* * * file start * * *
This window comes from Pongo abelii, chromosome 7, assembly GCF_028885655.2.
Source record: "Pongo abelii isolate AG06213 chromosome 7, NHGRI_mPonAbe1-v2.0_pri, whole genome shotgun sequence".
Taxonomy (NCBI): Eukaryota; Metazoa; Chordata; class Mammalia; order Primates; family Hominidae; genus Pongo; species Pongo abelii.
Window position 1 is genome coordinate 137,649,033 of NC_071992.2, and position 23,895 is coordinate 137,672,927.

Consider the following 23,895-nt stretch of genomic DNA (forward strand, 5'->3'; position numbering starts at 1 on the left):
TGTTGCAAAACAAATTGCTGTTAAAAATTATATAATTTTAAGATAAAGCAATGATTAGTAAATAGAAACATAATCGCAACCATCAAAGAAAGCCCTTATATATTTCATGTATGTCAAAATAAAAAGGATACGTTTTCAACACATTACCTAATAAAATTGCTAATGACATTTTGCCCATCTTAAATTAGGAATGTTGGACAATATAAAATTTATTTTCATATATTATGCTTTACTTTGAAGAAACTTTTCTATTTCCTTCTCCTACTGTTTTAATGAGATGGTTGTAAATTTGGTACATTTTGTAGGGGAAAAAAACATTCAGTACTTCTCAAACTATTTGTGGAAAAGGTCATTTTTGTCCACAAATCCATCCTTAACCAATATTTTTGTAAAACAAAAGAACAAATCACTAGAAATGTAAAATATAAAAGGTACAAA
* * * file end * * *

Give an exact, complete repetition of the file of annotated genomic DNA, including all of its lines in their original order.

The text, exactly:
This window comes from Pongo abelii, chromosome 7, assembly GCF_028885655.2.
Source record: "Pongo abelii isolate AG06213 chromosome 7, NHGRI_mPonAbe1-v2.0_pri, whole genome shotgun sequence".
Taxonomy (NCBI): Eukaryota; Metazoa; Chordata; class Mammalia; order Primates; family Hominidae; genus Pongo; species Pongo abelii.
Window position 1 is genome coordinate 137,649,033 of NC_071992.2, and position 23,895 is coordinate 137,672,927.

Consider the following 23,895-nt stretch of genomic DNA (forward strand, 5'->3'; position numbering starts at 1 on the left):
TGTTGCAAAACAAATTGCTGTTAAAAATTATATAATTTTAAGATAAAGCAATGATTAGTAAATAGAAACATAATCGCAACCATCAAAGAAAGCCCTTATATATTTCATGTATGTCAAAATAAAAAGGATACGTTTTCAACACATTACCTAATAAAATTGCTAATGACATTTTGCCCATCTTAAATTAGGAATGTTGGACAATATAAAATTTATTTTCATATATTATGCTTTACTTTGAAGAAACTTTTCTATTTCCTTCTCCTACTGTTTTAATGAGATGGTTGTAAATTTGGTACATTTTGTAGGGGAAAAAAACATTCAGTACTTCTCAAACTATTTGTGGAAAAGGTCATTTTTGTCCACAAATCCATCCTTAACCAATATTTTTGTAAAACAAAAGAACAAATCACTAGAAATGTAAAATATAAAAGGTACAAA